- What is the difference between use
X-CSRF-Tokenin an HTTP header or token in the hidden field?
- When to use the hidden field and when to use the header and why?
I think that
CSRF protection comes in a number of methods.
The traditional way (the "Synchronizer token" pattern) usually involves setting a unique valid Token value for each request and then verifying that unique value when the request is subsequently sent in. It is usually done by setting a hidden form field. The token value is usually short lived and associated to that session, so if a hacker tries to reuse a value they saw previously on the page, or tries to guess the value they will likely fail. So only requests from your application will work and forged requests from outside your application/domain (aka cross site request forgery) will fail.
The downside of that is it requires your application to set this hidden token on all HTML forms. These pages now have to be dynamically generated by an application, when perhaps previously they were static HTML. It can also break the back button (as you need to refresh the form to regenerate another unique CSRF value). You also now need to keep track of valid tokens on the server side and check any requests use a valid token. This can take quite a bit of extra effort to implement and maintain going forward.
X-XSRF-TOKEN or just
This can be MUCH easier to implement than the Synchronizer token pattern as you don't need to set the token for each call to each form, and the check is relatively simple too (just check the cookie matches the header) rather than tracking CSRF tokens validity. All you need is to set a cookie to a random value for each session. Some front end frameworks will even automatically generate the header for you if they see the cookie (e.g. AngularJS does this for example).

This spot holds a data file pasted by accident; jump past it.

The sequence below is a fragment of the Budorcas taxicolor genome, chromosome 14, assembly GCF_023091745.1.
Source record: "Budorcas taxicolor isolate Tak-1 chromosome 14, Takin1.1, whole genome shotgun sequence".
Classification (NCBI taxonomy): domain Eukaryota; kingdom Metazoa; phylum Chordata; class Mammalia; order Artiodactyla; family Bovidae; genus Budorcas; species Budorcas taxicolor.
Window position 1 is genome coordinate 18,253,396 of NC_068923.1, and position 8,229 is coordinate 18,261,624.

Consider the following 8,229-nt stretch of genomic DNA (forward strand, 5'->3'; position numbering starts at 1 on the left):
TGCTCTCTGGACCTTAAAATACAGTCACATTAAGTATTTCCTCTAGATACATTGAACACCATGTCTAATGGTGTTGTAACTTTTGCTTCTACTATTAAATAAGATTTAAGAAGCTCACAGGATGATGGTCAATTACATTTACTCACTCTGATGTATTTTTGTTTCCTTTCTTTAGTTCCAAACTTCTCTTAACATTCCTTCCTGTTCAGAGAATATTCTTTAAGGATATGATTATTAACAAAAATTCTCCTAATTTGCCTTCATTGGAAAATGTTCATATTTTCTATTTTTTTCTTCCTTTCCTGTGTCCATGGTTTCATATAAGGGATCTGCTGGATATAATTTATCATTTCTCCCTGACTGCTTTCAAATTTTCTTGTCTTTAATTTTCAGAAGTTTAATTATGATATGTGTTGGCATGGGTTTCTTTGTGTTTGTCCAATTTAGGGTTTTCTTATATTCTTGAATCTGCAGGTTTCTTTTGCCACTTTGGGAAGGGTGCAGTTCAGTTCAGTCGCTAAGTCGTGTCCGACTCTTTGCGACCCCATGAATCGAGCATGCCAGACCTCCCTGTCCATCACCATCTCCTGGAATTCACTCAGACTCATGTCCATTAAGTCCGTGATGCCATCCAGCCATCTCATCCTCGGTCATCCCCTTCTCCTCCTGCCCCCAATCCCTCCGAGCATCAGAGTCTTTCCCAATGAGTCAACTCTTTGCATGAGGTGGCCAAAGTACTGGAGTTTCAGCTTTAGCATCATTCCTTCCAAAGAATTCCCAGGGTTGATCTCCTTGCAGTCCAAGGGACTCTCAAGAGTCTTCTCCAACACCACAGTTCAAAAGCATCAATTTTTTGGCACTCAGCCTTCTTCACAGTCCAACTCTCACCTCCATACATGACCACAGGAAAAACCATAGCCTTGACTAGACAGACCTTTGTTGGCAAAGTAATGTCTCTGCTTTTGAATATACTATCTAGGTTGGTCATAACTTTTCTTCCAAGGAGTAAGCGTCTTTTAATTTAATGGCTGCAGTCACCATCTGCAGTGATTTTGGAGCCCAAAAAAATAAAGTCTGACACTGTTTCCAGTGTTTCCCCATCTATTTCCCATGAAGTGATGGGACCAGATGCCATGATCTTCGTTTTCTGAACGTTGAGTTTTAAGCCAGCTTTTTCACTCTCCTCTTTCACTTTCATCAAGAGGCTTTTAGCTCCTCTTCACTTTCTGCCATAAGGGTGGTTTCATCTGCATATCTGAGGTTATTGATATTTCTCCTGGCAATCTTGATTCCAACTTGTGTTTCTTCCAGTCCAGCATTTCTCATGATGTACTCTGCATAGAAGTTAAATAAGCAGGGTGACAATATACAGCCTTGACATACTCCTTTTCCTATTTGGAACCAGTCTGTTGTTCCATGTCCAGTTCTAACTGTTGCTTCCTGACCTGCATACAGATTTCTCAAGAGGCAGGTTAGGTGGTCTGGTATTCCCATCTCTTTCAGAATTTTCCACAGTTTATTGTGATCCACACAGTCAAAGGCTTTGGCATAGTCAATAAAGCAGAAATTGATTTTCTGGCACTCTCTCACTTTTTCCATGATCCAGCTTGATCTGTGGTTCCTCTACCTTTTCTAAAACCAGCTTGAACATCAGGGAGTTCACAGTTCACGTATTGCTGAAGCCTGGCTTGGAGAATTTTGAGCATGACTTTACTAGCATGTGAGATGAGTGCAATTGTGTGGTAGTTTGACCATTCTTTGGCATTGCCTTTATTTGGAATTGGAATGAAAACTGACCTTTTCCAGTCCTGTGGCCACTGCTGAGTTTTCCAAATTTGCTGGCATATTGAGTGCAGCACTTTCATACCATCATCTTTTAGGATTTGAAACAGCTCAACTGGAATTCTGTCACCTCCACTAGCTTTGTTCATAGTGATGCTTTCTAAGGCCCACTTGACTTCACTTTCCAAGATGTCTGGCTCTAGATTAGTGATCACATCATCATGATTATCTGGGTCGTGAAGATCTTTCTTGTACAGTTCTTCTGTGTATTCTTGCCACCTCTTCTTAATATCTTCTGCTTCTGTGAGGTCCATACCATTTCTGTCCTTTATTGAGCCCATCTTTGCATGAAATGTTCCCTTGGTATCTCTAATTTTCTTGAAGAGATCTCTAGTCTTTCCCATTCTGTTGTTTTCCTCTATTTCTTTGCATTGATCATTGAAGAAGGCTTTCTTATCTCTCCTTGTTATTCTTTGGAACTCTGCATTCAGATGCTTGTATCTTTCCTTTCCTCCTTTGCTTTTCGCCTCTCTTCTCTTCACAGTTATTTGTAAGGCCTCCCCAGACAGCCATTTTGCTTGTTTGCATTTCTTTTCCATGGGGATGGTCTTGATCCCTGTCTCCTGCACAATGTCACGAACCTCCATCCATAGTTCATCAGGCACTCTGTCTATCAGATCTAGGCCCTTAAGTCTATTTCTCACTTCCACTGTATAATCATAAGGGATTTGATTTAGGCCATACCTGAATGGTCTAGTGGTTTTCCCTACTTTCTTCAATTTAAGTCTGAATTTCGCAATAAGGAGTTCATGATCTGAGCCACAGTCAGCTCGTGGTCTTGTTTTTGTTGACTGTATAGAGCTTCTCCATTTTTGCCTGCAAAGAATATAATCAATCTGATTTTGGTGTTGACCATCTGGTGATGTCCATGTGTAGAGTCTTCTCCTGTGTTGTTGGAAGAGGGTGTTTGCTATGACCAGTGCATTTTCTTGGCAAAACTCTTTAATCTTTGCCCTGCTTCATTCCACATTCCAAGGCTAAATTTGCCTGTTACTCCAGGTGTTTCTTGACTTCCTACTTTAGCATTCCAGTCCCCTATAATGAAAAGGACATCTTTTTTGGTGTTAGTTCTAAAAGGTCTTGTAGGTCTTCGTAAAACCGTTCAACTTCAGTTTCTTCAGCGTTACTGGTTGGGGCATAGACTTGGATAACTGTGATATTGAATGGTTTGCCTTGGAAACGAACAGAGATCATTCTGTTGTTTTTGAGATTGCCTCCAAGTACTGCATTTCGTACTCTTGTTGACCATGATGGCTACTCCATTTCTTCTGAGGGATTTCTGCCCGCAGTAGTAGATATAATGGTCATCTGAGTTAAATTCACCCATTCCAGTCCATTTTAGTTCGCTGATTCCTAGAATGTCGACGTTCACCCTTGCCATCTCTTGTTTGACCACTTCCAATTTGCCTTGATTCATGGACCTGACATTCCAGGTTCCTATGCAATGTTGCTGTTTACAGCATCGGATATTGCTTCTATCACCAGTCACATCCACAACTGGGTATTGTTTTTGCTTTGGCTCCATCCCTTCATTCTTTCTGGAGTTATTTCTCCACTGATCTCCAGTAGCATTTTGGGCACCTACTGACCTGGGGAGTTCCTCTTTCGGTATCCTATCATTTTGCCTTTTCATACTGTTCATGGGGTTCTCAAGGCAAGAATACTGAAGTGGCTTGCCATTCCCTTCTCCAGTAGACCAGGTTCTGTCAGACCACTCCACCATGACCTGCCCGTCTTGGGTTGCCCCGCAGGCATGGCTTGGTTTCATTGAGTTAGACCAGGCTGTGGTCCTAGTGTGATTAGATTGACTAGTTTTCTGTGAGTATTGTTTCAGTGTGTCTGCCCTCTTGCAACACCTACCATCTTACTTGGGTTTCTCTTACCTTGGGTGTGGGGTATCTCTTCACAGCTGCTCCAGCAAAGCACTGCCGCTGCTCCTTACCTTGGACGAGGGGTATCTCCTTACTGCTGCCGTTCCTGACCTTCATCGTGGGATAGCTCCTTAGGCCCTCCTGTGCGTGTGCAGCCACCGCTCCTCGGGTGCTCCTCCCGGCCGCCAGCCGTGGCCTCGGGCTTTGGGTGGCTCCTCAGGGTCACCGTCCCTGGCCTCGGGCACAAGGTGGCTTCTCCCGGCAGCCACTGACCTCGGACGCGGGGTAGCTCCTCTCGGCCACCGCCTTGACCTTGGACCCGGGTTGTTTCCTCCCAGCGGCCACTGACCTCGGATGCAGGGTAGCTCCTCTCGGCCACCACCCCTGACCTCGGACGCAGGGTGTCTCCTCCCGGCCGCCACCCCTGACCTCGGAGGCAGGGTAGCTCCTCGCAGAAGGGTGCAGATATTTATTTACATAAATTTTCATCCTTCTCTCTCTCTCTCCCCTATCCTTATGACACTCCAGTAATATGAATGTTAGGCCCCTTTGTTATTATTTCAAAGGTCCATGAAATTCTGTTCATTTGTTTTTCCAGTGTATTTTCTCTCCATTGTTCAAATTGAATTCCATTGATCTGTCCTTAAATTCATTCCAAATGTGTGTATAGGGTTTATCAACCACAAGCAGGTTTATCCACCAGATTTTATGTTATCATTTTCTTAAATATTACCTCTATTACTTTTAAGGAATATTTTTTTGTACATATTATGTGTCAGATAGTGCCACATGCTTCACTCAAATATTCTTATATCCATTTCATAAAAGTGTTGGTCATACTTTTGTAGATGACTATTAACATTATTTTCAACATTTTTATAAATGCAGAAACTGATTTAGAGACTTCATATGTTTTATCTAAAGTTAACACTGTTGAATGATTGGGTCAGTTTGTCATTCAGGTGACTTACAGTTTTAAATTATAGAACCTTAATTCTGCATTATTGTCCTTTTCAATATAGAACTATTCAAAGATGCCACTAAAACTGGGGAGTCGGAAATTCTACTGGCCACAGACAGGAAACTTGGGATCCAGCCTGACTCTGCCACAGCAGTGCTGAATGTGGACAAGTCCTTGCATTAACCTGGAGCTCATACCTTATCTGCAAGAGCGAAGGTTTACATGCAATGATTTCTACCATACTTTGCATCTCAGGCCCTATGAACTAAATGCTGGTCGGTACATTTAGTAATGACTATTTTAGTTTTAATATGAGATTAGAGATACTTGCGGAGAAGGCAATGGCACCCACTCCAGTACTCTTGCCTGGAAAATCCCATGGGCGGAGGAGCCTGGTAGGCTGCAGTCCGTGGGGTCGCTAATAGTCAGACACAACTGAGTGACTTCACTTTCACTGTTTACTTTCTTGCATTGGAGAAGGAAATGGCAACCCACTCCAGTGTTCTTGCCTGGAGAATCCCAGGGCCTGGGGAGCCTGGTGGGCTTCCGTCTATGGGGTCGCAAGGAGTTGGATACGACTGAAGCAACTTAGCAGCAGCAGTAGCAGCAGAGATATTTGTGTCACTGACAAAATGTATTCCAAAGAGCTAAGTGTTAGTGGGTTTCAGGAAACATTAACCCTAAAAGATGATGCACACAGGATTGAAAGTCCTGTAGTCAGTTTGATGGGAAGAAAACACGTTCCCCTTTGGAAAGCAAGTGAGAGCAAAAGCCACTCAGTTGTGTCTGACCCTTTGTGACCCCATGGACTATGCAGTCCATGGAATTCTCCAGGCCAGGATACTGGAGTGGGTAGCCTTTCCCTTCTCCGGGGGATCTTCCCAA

X-CSRF-TOKEN value in a hidden form field rather than in an HTTP Header to get around this but still keep the server side logic simpler than the traditional Synchronizer token pattern. It should be noted however that OWASP states some weaknesses with the Double Submit method, when the attacker is able to set the cookie (which is often easier than reading the cookie) so recommends validating the CSRF token in this case.
Additionally the Synchronizer token pattern can allow extra controls to enforce flow (e.g. the hidden field CSRF token will only be set when the application thinks you have sent a valid request in to get that form).
Oh and some security scans will pick up the fact the cookie is not set with the
X-CSRF-TOKEN they would know not to flag this, but have seen it flagged often.
All of them are for cross site request forgery protection and you need to use just one of them when sending a request to backend. Different names comes from different frameworks.
It's all about sending a
csrf value to backend. Then backend will compare it with the csrf value stored in database for that specific user.
<input name="my_csrf_input" value="a_hashed_string(the csrf value)"
csrf value in a
<meta> tag while rendering the HTML, then in front end we can get the value from that
<meta> tag and send it to backend.
csrf value in database (Laravel has a middleware for this).
XSRF-TOKEN cookie and put it in every request header.
XSRF-TOKEN in backend, then our front end framework that uses Angular or Axios will use it automatically.